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Knowledge Risk and its Mitigation: Practices and Cases
Type: Book
ISBN: 978-1-78973-919-0

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Article
Publication date: 1 June 2002

A. Seetharaman, Hadi Helmi Bin Zaini Sooria and A.S. Saravanan

Claims the greatest challenge facing the accounting profession is understanding the huge difference between its balance sheet and market valuation. This gap represents the…

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Abstract

Claims the greatest challenge facing the accounting profession is understanding the huge difference between its balance sheet and market valuation. This gap represents the core value of the company – its intellectual capital represented by brands, products, competitive advantage, patents, trade marks, customer relationships, R&D, human capital etc. The present financial accounting framework is criticised, especially in the USA and Europe, as inadequate and failing to communicate the most important assets and resources of today’s business, known as intangible assets or intellectual capital. As a result, there is a huge value gap and distortions between a business entity value as reported in the financial statements with the value put by investors on the stock market or even in merger and acquisitions cases. In the new knowledge economy (k‐economy), knowledge rather than physical assets drives innovations, revenue and profits growth, and nurtures new competitive advantages. Looks at the challenges encountered by accounting and where it is heading in the k‐economy environment.

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Journal of Intellectual Capital, vol. 3 no. 2
Type: Research Article
ISSN: 1469-1930

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Article
Publication date: 18 March 2019

Daniel Tyskbo

The purpose of this paper is to advance the understanding of how intellectual capital (IC) unfolds in practice in organizations. This is done by answering the research…

Abstract

Purpose

The purpose of this paper is to advance the understanding of how intellectual capital (IC) unfolds in practice in organizations. This is done by answering the research question of how IC is recognized and managed in practice as expressed by managers.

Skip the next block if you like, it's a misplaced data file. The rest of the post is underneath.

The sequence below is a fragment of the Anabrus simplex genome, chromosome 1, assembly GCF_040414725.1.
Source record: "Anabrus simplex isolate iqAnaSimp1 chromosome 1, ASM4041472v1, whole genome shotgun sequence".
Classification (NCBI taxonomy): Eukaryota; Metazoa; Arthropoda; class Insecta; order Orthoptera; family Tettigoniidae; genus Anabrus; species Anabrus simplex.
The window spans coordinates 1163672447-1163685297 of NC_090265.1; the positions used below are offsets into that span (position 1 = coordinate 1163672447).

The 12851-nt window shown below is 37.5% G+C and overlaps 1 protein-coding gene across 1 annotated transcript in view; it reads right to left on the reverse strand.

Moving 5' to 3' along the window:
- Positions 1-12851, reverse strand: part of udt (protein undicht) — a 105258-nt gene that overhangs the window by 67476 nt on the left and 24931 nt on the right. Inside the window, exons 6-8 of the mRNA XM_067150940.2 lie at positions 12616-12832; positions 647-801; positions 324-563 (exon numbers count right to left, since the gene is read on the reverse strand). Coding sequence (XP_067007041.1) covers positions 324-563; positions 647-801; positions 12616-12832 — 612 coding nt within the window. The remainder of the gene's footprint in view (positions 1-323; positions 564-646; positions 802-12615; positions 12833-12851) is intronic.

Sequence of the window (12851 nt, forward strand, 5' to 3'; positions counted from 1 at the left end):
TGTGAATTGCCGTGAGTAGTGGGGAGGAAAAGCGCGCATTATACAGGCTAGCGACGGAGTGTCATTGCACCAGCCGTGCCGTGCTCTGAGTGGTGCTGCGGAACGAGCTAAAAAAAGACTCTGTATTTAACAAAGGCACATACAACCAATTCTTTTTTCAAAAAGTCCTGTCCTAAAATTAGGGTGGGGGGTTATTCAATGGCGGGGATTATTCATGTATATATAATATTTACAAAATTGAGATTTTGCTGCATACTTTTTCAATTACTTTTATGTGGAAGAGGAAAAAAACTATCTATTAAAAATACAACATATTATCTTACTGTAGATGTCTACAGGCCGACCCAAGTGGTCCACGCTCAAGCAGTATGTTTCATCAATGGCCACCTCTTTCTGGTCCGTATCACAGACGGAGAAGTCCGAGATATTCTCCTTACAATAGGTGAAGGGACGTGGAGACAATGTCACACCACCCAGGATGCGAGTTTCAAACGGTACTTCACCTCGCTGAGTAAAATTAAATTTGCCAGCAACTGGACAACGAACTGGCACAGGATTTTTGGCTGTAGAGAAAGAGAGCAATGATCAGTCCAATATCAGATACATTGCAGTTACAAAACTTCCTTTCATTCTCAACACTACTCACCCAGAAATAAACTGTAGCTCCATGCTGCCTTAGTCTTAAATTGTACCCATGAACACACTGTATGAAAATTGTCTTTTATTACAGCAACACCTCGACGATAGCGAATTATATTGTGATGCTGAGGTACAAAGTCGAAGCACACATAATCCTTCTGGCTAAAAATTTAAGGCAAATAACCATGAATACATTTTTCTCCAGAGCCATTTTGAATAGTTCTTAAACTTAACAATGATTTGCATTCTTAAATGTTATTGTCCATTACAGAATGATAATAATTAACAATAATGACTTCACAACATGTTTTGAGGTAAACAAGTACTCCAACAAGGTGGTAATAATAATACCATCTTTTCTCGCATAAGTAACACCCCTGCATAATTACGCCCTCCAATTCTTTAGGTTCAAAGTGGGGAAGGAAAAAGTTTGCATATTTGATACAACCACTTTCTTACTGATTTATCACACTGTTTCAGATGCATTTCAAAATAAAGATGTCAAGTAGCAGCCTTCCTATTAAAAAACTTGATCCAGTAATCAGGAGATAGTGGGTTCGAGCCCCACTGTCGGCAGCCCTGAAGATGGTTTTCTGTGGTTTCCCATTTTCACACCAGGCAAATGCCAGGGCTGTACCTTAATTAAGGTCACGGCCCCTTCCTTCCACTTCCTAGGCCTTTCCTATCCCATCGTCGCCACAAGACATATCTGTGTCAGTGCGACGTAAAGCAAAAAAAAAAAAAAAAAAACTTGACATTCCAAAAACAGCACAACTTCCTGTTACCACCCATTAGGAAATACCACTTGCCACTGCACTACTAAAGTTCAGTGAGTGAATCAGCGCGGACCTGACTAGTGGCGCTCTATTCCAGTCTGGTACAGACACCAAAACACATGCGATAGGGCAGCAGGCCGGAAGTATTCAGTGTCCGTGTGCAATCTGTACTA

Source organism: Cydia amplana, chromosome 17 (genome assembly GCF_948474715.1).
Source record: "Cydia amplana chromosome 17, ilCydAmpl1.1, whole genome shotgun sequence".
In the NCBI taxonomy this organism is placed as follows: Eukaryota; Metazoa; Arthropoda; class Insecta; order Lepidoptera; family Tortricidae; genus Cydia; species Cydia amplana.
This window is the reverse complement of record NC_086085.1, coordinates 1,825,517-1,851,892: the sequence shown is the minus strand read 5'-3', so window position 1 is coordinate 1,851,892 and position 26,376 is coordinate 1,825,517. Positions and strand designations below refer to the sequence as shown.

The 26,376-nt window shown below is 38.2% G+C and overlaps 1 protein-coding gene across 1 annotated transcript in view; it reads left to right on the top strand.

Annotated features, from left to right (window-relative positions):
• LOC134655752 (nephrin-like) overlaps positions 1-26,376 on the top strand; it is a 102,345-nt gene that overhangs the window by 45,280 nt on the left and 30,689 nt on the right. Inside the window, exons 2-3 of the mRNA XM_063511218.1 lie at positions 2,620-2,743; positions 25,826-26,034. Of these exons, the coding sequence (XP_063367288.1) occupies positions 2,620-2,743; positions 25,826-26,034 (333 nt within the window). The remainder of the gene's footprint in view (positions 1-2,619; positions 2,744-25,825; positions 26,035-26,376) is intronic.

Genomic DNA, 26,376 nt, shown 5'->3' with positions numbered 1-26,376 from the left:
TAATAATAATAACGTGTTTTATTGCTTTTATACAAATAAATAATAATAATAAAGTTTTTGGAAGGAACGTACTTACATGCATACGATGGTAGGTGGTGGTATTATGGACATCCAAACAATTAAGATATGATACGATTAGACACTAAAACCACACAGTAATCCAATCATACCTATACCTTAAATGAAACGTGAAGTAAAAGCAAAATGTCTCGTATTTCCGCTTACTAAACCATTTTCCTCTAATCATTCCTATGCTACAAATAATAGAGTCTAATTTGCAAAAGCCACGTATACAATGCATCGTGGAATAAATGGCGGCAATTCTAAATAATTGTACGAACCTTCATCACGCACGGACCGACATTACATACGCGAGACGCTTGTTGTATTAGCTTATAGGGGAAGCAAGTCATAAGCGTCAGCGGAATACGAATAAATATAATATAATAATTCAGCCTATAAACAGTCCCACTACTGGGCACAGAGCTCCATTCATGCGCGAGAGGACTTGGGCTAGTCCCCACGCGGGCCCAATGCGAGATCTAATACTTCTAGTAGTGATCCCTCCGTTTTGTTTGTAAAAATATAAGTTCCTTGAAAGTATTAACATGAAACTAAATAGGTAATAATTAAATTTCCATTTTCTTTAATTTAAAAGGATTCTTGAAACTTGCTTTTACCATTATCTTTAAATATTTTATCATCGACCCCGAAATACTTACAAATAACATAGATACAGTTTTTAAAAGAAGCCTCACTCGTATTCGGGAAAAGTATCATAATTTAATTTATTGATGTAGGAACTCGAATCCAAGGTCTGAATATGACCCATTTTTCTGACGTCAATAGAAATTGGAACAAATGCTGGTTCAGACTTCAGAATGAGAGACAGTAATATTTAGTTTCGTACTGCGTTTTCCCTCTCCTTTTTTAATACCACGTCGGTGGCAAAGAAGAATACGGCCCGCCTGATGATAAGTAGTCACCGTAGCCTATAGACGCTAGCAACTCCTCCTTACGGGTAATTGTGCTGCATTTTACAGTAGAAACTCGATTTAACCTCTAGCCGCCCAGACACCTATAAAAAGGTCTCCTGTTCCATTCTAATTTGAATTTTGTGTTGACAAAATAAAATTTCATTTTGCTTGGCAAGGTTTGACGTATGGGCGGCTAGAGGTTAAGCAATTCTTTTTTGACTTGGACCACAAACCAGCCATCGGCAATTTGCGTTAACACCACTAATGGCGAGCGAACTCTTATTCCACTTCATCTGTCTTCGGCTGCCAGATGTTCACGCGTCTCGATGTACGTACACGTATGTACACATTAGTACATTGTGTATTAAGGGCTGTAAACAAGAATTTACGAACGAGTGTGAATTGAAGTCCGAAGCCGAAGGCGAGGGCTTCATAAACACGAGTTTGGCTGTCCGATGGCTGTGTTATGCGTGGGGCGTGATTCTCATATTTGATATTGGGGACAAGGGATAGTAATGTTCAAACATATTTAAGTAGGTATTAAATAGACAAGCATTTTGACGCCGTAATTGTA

Design/methodology/approach

An explorative, empirical and multiple case study was conducted, investigating four Swedish firms.

Findings

This paper illustrates how IC was recognized and managed in practice despite managers expressing uncertainty of what the IC concept means. More or less direct, formalized and purposeful ways were adopted. The IC elements and practices most important from a management perspective were those aligned with the overall strategy, but were seldom what was visible in financial reports.

Research limitations/implications

The use of an explorative, multiple case study limits the generalizability. However, the rich view gained of how IC unfolds in practice may not always be possible using large sample, survey-studies. Future research is therefore suggested to take this paper’s insights further and investigate IC in other organizations and in other national contexts.

Originality/value

This paper responds to the calls for third stage IC research, by showing how IC management in practice may not be as clear and straightforward as researchers tend to assume. It also adds to the importance debate on IC accountingization, by reflecting on how an accounting dominance may not fully capture IC inside organizations. A number of practical contributions are also made.

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Journal of Intellectual Capital, vol. 20 no. 2
Type: Research Article
ISSN: 1469-1930

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Article
Publication date: 26 July 2011